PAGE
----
Gdynia: Poland’s cargo bike trail blazing city.
The northern Polish city of Gdynia is leading the way, winning multiple awards with two cargo bike projects and a first-of-its-kind financing scheme.
The city of Gdynia has proven itself as a major success story within the City Changer Cargo Bike project. The city, like many others, identified several issues that required solutions. These included finding ways to deal with the e-commerce delivery boom and increasing traffic levels during peak hours. Therefore, Gdynia city officials turned to the cargo bike as a practical and sustainable solution to their problems.
The project wasn’t simply about providing access to cargo bikes, in fact, a major part of the strategy revolved around education. Kids were shown that alternatives to car ownership exist and are good for us and the climate in a new children’s book in which animals and their friends take alternative travel modes for a fun day out at the beach.
For adults, the public library ran a cargo bike book sharing system and a municipal information campaign was also conducted using cargo bikes to distribute information to citizens.
These soft measures were further complemented by social events. An annual bike to work campaign, with over 2,000 participants, was successfully organized after which participants were able to celebrate with a meal together that was, of course, delivered by cargo bike.
The cargo bike rental service began in October 2019 with three e-cargo bikes and provided residents with the opportunity to try one out for themselves, free of charge, before purchasing to experience how these incredible machines can fit into our daily lives. Initially, local influencers were invited along and were able to try out the bikes for periods of 7-28 days. After each successful rental a satisfaction survey was conducted which allowed for infrastructure needs to be highlighted. Another rental scheme was also started end of 2018 for NGOs and local businesses with the added aim of reducing the need for commercial van traffic within the city centre.
The "Cargo bikes in Gdynia - rental and purchase subsidy" won first prize in the category of cities with over 100,000 inhabitants from the national Ministry of Climate and Environment. The award is the first of two that recognize the project’s successful positive impact on the environment and quality of life of citizens. In October, at the CIVITAS Forum the city won the Legacy Award that recognized the long term success of the sustainable urban mobility plan (SUMP) implemented there. Deputy Mayor Marek Łucyk explained that “Since joining the CIVITAS community, we as a city have had the great opportunity to learn, develop and implement innovative solutions, as well as to share our knowledge on sustainable mobility. This has increased the quality and accelerated the process of our city’s development towards a green and people-friendly city. We constantly strive to provide new and better mobility solutions and enhance citizens’ sustainable ways of life and we are happy that this has been acknowledged by the CIVITAS Initiative.”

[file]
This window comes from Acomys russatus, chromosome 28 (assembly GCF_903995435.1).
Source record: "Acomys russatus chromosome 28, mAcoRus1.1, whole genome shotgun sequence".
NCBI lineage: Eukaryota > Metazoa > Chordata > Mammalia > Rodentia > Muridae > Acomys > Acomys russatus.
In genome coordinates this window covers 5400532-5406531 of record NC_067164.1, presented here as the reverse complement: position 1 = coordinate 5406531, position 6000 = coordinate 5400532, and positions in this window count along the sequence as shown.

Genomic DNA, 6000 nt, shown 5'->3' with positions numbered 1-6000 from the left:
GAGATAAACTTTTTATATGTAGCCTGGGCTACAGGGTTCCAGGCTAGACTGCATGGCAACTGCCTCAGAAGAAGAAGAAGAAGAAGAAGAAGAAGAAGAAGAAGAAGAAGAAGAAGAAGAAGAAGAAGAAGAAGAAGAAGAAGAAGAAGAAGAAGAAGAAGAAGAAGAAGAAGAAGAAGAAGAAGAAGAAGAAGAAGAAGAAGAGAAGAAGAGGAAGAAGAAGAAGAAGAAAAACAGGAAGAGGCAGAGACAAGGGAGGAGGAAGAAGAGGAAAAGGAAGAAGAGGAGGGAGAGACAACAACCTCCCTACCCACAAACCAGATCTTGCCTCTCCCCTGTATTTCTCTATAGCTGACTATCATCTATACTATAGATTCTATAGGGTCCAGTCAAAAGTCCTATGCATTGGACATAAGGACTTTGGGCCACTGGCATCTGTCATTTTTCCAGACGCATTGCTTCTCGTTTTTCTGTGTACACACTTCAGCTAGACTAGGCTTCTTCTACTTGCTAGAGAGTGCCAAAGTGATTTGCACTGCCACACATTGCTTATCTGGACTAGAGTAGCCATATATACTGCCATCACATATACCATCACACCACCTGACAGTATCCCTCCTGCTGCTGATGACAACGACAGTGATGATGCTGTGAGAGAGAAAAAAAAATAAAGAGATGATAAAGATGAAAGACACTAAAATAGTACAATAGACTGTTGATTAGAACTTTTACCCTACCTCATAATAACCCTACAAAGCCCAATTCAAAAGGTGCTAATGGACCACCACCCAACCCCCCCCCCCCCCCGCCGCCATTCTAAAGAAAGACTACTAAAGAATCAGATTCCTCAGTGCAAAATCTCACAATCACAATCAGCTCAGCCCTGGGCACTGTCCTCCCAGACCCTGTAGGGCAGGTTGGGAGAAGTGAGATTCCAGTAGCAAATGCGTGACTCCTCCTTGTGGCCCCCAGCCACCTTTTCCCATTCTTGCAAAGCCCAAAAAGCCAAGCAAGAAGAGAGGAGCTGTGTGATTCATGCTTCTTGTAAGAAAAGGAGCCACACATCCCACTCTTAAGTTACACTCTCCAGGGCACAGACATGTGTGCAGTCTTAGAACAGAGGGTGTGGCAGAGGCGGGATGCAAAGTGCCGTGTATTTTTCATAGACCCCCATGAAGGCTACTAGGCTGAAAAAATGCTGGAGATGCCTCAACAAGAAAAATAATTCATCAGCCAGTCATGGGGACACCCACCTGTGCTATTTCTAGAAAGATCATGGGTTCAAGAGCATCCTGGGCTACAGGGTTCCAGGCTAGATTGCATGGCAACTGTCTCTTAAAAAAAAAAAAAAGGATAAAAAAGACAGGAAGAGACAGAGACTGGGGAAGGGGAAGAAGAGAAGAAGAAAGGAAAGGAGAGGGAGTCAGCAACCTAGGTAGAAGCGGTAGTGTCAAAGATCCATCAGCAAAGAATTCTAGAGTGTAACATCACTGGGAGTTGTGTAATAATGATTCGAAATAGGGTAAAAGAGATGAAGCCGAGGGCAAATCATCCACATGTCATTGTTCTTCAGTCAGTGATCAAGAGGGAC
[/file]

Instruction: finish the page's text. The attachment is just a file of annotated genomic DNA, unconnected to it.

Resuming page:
What next for cargo bikes in Poland?
Senior Officer of the city’s Sustainable Mobility Unit, Dorota Gajda-Kutowińska reported that the ”City of Gdynia will further develops cargo bikes rental scheme by increasing number of bikes which will be located in residential districts to make access to them even easier for inhabitants. They will be available from schools, or as it has been before from public libraries and public buildings, which are open for a longer time during the day and even in weekends.”
She went on to outline the next steps for the scheme: “Moreover, we have carried out initial talks with start-ups and companies in Poland who plan to rent cargo bikes using a subscription system. We will consider their offers and keep abreast of the actual situation in this small but developing market in Poland. When we talk about Poland - City of Gdynia is not the only Polish city with a cargo bike rental scheme. Based on our experience and know-how similar systems now operate in Cracow, Bydgoszcz and Slupsk. They also exist at a different scale in other cities. Based on our observation, more and more Polish are interested in cargo bikes – as evidenced by the many enquires from new people on the dedicated Facebook group - Cargo Bike Poland or during annual Polish Cargo Bike Festival which is hosted by a different city each year.”